"Whoa, whoa, whoa." Ebreth put his hand on her shoulder. "Hold on a minute here. Relan, no one in Diaria imports yarn."
"I know," he sighed.
"So why do you want yarn tariffs?"
"Because our magnificent Emperor has decided it important to corner all markets beginning with the letter Y," Relan said through his teeth.
Ebreth barked laughter and then stopped. "You're not kidding?"
"Do I look like I'm kidding?"
Ebreth looked at Khyrisse and then back at Relan. "Listen..." he said. "We're happy with Diaria's status in this alliance, aren't we, Khyrisse?" The sorceress nodded, looking carefully at the diplomat. "I don't think we need to mess that up over yarn nobody wants to buy anyway. The grain market's fine the way it is. We decided it was fair this spring, and nothing's changed. Just take yarn and owe us one."
Relan Alliejin exhaled in relief. "Thank you," he said. "You won't regret this."
Cloak Still Owes The Karmic Bank For That Attack On Beliath, Doesn't He...
"What is it now, Thapes?"
The aide licked her lips. "It's--the vampires, sir. Their... their attacks have renewed."
"What?" Duke Omeria stood furiously. "Cloak and I have a deal--"
"There's no word from him on it, sir. All we know is that there have been sixteen reported vampire attacks this week... historically, that means there've actually been many more."
"I know how vampires operate, Thapes," Omeria said coldly, turned to the window, and clasped her long, slender hands behind her waist. "Get me Bloodscar. It looks like we'll need to have another little meeting with Mr. Cloak."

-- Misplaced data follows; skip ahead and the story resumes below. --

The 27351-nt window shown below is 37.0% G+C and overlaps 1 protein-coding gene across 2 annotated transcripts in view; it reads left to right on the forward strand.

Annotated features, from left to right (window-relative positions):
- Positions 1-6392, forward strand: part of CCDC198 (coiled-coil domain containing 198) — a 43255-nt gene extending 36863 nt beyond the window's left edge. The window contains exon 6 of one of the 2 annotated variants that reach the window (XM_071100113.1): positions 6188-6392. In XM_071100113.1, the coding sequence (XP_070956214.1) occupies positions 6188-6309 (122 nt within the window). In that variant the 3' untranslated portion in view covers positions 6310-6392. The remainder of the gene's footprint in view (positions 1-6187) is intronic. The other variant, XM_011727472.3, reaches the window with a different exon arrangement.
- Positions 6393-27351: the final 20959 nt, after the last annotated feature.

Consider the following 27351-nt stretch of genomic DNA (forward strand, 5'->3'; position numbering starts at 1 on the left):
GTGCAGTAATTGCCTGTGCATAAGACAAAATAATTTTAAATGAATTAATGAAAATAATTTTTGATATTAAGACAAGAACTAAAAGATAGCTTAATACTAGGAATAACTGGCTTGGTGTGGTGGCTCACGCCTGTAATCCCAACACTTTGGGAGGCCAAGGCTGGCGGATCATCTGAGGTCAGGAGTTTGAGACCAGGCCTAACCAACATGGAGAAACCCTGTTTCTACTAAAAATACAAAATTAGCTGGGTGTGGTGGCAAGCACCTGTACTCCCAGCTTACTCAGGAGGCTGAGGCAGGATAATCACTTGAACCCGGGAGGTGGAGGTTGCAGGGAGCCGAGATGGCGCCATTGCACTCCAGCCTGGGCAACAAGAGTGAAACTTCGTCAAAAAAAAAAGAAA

"Sir?" Omeria glanced over her shoulder at Elya, frowning. "There's--a pattern, sir. The first three attacks were all in Moyenne. The next five were within a ten-mile radius of Moyenne, and the last eight within a thirty-mile radius. It's--spreading, sir."
"Oh, yes, Cloak will pay for this treachery," said Omeria, under her breath.
Past Child But Not Yet Man
Thalia knocked on the office door. "Khyrisse? Are you really busy right now?"
"I'm a little backed up..."
"Then I'll just take a minute." Thalia cleared her throat self-consciously. "It's just that, as the wedding gets closer, you're probably going to want to be alone with Ebreth some and maybe you'll need a babysitter. And I just wanted you to know that, if you do, I'm around. Okay, you can get back to work now."
Khyrisse blinked in surprise, putting her list down again, but Thalia was already out of her office. "Oh. ...Thank you, Thalia!" she called out the door.
A babysitter--she meant for Skitch. Skitch was so self-sufficient that the idea that he might need watching had actually never occurred to Khyrisse. He didn't even have a curfew.
He's eleven, Khyrisse.
...Okay, but he's been taking care of himself since he was five or six.
That doesn't mean he wants to keep doing so. Or that it would even be good for him.
She looked down at the list of New Trade business, the notes for magical artificing that she had to work on this week. Not to mention the huge stack of wedding planning stuff lurking ominously in the center
of her desk. She picked everything up and dumped it upside down in her ‘In' box. "Flark it."
"Wow, you can see the whole city from up here!" Skitch hopped up to sit on the low wall of the belltower, looking down the mountainside. "There's the fountain in the square... There's the police station... Hey, look, there's Thalia!" He rolled his eyes. "Vas is flirting with her outside of Brunhilda's."